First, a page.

My own weakness when I was forced to face what I’d avoided so long in Sha’uri’s pregnancy, and failed to give her all the support I should as the innocent victim of…of rape.  There is little I regret more than those wasted hours on Abydos when I couldn’t bring myself to look at her, the vacillation that left us out of time to return to the SGC.  I’ve never known if we had time to dial before Heru’ur’s ship landed, but we didn’t dial and that put Sha’uri on the path to P8X-782, where I failed and Teal’c succeeded in killing Ammonet.  I looked and saw only Sha’uri, but I think…I believe Teal’c saw only me.

I forgave him for saving me and not her.  Harder to forgive myself.  When we found Sha’uri on Abydos, we should have brought her straight through the Stargate.  I was a coward in the first instance, for not facing her, for…for blaming her so clearly she saw it and was hurt by it.  I refused to recognise for far too long she had no choice.  I was selfish too, thinking of myself, not wanting to leave her trapped in solitary confinement, subject to interrogations and tests.  I didn’t want her to suffer, but it would have been easier on her than the atrocities Ammonet inflicted on her consciousness.  She would have been with me, safe, and we could have taken her to Cimmeria.  Maybe.  When Maybourne and his ilk had extracted everything they could from Ammonet.  If.

I still can’t believe to this day I didn’t think of taking her to Cimmeria at the time, to the Hammer, while Ammonet was sleeping.  Janet would have come if needed, if Sha’uri had gone into labour.  It’s the most galling of all the ways I failed Sha’uri, the most bitter of many regrets.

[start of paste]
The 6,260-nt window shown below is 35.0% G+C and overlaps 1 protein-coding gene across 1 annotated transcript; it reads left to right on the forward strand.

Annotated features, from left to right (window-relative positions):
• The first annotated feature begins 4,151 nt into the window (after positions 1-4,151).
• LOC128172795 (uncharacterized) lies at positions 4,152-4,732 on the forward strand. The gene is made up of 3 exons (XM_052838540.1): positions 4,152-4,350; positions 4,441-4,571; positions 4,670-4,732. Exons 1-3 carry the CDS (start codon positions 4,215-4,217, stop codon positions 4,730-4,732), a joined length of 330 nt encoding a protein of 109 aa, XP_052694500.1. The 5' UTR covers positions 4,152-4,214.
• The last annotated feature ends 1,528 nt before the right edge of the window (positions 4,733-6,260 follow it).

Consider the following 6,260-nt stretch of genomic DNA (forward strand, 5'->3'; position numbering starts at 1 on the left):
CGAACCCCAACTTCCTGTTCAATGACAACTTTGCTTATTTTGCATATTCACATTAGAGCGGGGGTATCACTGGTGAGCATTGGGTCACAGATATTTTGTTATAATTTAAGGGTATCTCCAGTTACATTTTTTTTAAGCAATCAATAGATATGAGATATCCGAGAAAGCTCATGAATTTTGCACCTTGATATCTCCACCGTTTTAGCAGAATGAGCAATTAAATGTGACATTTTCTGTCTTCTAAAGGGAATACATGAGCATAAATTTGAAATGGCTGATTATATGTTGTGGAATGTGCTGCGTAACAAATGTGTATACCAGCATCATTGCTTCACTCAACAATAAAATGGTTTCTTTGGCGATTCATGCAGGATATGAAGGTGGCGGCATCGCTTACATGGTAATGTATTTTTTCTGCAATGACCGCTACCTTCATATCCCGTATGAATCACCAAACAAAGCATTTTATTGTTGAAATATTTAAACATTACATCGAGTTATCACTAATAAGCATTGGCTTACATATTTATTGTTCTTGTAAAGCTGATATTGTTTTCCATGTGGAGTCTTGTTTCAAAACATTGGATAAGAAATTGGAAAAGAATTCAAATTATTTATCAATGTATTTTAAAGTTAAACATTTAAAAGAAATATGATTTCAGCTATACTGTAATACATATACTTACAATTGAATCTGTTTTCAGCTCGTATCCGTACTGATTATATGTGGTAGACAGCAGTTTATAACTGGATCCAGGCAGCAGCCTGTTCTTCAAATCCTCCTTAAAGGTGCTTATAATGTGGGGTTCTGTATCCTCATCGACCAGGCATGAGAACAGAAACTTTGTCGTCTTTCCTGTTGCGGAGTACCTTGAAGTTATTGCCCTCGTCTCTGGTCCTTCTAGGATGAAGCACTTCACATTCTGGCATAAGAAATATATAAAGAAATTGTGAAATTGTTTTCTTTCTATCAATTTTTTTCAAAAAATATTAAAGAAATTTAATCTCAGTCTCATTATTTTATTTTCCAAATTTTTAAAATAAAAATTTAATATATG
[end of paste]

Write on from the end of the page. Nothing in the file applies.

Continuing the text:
Teal’c killing Ammonet, he could have tortured me with that, just like he tortured Jack and Sam, but he couldn’t use Sha’uri against me without acknowledging he’d killed Ammonet.  If Ammonet was nothing but a dead parasite, how could Apophis be a god? If Ammonet could die, so too could Apophis.  How could he be anything BUT a dead, false god?  His god was a thief and a scavenger, nothing more, dependent on the host and stolen technology to survive.  That was the conundrum Teal’c could not have solved, so he refused to face it.

“Hey.  Danny?”  Jack nudges my shoulder, startling me from my reverie.  “You look like road kill on memory lane,” he says gently.

“Um…thanks,” I say feebly.

“Where are you right now?” Jack asks, eyes warm with empathy and understanding.  “Daniel?”

“He wanted her to die free,” I say abruptly, shocking us both as the words boil up without warning.

“Is that what Sha’uri wanted?” Jack asks calmly, after a long moment of anxious silence.

“She wanted to LIVE free,” I snap, throwing up an apologetic hand, regretting it the moment the words are out my mouth.  “You know, it was Sha’uri who started the rebellion, not Skaara.  What I told her about Ra?  The story I translated in the tunnels?”

“I remember.”

“She brought Skaara and the other boys there and told them the same story, TOLD them this was why they could no longer live as slaves.  Maybe Skaara was doing the fighting, but he was following where Sha’uri led.”

“She did her fair share,” Jack says softly, smiling at me.

I nod sharply, and look away a moment.  “That second time on Abydos, she was willing to face anything Maybourne and the NID could throw at her, just to be stop Ammonet,” I admit in a stifled voice.

“To be with you,” Jack contradicts serenely.